I take the same bus to work every day, at the same time, so despite my journey including splendid architecture, views of several bridges, even passing under the odd and intriguing Portland Tram, my reality is like that of everyone else who does the same commute each day: scenic redundancy is a fact of life. Sure, the National College of Natural Medicine is a great building, but except for variations in which windows are illuminated, it looks the same on Friday as it did on Tuesday. Since the physical landscape rarely changes, my eyes gravitate to more transient visual stimuli---namely, people. But not just people. Particularly, stride.

I read a factoid long ago that in all most cultures, all other things being equal, women are attracted to men who walk quickly. (A bit of information that briefly inspired me to adjust my gait to something closely resembling speed-walking.) The theory is based on primal survival instincts: Men who walk quickly have more energy, will get more done, and are more likely to be good providers.

This science came into my mind as I stared out the bus window one morning and watched a woman with a strong, confident stride navigating the morning crowds on Third Avenue. She easily outpaced everyone with whom she shared the sidewalk, yet she looked completely unhurried, as if her speed resulted not from effort but from efficiency, the sum of mechanical precision and natural grace. Our paths were parallel for a couple of blocks (a red light helping to keep the race close), and I was riveted: I could not see her face, her November clothing disguised her figure, yet my eyes followed every step. She turned the corner on Jefferson while my bus continued on Third, the rhythm of her stride resonating in my mind.

While I grant that, as that old factoid implied, I may possess a subconscious attraction for physical proficiency (if it’s true for women, it’s likely true for men), the lingering essence of this woman was her beat. Think of drumming as an art form: A good drummer can play in odd time signatures, cleverly massage the downbeat or perform complex polyrhythmic patterns, yet it’s usually a strong, simple beat that convinces people to tap their feet and wiggle their hips. Our bodies respond to certain rhythms, which goes a long way toward explaining why James Brown sold a lot more records than Frank Zappa. I think that’s why the graceful woman was so compelling to me: She demonstrated a simple, solid beat that perfectly accompanied the rhythm of the morning.

Such rhythms are uncommon in the people I see walking downtown. While the average American worker on the average workday walks with an obligatory sense of meter---without it, we would lurch and stumble like drunkards responding to the opening strains of Sly and the Family Stone’s “Thank You (Falettinme Be Mice Elf Agin)”---our walking, to continue the drum metaphor, tends to be full of flams and slippery downbeats, adhering to strict-time with the same accuracy that an all-audience clap-along follows the beat at a music concert. Our thoughts are diverted elsewhere, our eyes are diverted elsewhere, and our stride reverts to a one-foot-in-front-of-the-other autopilot, completely functional but with the time-keeping skill of the drummer in your junior high school orchestra.

In these pre-coffee hours, the downtown sidewalks feature a variety of walking styles: Shufflers, who seem as if they are not walking toward their destination so much as simply walking to the next spot on the sidewalk; Plodders, whose feet seem to be unfairly affected by gravity, their steps landing like magnets upon metal; Sherpas, whose gait is sullied by the collective weight of an inexplicably large load of shoulder bags and briefcases; and Tumbleweeds, whose inconsistent pacing results from being unwitting pawns to random neon signs and window displays, recognizable because the person walking behind them wears a fierce grimace as they try to find a comfortable pace of their own. At different times, I am each of these types (sometimes simultaneously) but I searched my muscle memory and could not recall the last time I had strode as fluently, as easily as that one woman did.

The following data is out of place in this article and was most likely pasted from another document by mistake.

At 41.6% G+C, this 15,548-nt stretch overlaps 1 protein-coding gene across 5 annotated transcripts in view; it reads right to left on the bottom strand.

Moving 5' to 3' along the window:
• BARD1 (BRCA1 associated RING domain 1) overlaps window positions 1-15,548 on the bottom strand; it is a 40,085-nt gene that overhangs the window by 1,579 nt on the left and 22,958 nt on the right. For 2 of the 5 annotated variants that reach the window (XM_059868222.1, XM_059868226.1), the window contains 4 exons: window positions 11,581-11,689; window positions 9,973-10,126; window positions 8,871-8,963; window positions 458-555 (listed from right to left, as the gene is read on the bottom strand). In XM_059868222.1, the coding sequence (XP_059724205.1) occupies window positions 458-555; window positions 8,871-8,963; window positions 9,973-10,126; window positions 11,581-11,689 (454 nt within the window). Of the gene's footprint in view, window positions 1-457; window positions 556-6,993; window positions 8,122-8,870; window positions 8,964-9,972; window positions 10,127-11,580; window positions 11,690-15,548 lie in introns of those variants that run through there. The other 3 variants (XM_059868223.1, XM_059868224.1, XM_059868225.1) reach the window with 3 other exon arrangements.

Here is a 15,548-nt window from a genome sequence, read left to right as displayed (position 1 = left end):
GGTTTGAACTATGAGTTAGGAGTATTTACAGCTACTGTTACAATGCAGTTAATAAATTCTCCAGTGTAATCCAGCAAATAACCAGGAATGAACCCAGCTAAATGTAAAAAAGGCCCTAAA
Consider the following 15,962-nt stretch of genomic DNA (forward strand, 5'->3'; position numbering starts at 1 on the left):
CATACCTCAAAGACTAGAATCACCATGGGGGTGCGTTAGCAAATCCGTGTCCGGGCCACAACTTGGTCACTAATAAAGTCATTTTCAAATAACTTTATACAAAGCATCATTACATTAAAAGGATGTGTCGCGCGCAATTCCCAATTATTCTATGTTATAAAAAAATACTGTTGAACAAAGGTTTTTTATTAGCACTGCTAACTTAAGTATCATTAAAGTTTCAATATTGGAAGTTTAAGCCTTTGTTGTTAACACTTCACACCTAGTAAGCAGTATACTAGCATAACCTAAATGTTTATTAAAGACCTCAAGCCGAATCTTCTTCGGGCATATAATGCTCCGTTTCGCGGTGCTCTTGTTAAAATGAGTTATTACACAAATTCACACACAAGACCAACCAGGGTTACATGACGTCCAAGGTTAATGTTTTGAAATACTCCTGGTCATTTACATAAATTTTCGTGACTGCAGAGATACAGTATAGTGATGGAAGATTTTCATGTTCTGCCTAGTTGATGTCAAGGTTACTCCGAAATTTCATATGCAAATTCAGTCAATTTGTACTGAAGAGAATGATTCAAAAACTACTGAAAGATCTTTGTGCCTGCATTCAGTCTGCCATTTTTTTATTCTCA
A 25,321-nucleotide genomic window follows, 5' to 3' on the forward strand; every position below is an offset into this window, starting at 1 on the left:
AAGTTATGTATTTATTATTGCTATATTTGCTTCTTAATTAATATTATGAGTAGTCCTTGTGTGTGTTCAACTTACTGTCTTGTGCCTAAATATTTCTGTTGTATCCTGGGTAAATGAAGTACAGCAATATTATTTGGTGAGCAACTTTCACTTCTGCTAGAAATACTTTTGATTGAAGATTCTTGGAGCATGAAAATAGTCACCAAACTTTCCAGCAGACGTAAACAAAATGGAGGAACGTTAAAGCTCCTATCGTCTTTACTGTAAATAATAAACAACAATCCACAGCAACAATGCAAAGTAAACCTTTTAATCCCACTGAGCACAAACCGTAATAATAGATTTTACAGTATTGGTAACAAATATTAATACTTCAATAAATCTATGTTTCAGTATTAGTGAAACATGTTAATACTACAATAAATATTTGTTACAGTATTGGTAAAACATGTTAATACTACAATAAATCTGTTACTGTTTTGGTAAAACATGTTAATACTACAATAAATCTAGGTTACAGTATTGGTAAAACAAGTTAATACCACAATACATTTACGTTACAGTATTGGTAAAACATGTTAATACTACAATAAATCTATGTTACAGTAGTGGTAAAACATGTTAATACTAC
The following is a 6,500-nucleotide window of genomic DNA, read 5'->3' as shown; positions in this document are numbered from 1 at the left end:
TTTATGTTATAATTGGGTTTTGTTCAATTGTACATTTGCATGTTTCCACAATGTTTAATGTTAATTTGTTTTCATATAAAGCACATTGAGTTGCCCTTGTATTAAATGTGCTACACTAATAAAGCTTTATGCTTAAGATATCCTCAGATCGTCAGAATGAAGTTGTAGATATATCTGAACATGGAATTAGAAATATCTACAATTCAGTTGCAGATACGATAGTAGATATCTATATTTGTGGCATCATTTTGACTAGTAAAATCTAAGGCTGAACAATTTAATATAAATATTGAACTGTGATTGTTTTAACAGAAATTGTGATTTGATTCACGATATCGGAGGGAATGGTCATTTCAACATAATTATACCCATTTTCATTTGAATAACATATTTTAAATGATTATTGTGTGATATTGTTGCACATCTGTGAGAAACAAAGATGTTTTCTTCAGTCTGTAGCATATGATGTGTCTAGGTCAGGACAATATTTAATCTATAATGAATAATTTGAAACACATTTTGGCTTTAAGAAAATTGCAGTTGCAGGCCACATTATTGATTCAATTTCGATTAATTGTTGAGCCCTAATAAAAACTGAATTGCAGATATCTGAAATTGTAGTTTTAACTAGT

In high school, my friend Bernie confided his methodology for walking across a gymnasium or cafeteria floor when eyes are upon him: Recall the opening strains of U2’s “Sunday Bloody Sunday” and walk to that imaginary beat. Good advice---the song’s anthemic muscle and militaristic snare beat offers a perfect soundtrack to a strong, steady gate, and by keeping that song in one’s head, it naturally trickled down to the feet. As the years passed, the duties of that song as an imaginary metronome have been transferred to Young MC’s “Bust a Move”, which has a similar insistent rhythm but adds an element of shoulder-swaying strut. (Plus, you get to smile over lines like “every dark tunnel has a light of hope, so don’t hang yourself with a celibate rope.”)

I wonder if the woman I witnessed on Third Avenue has a song that she conjures to provide a soundtrack to her stride---perhaps silently singing Gwen Stefani’s “Hollaback Girl” or The Roots’ “I Don’t Care”. Or maybe she is like any good drummer, so thoroughly practiced that she creates the illusion that it’s easy. I’ll likely never know, and that’s fine: I’m not interested in mimicking her method; I’m interested in achieving her results, in adding a little more funk and a little less function to the beat of my feet. I want to feel in my own stride the feeling I had when I watched her walk: That her gait was not in rhythm with the world, but that the world adjusted itself to follow her rhythm. From the confines of the bus, it looked like a wonderful way of walking.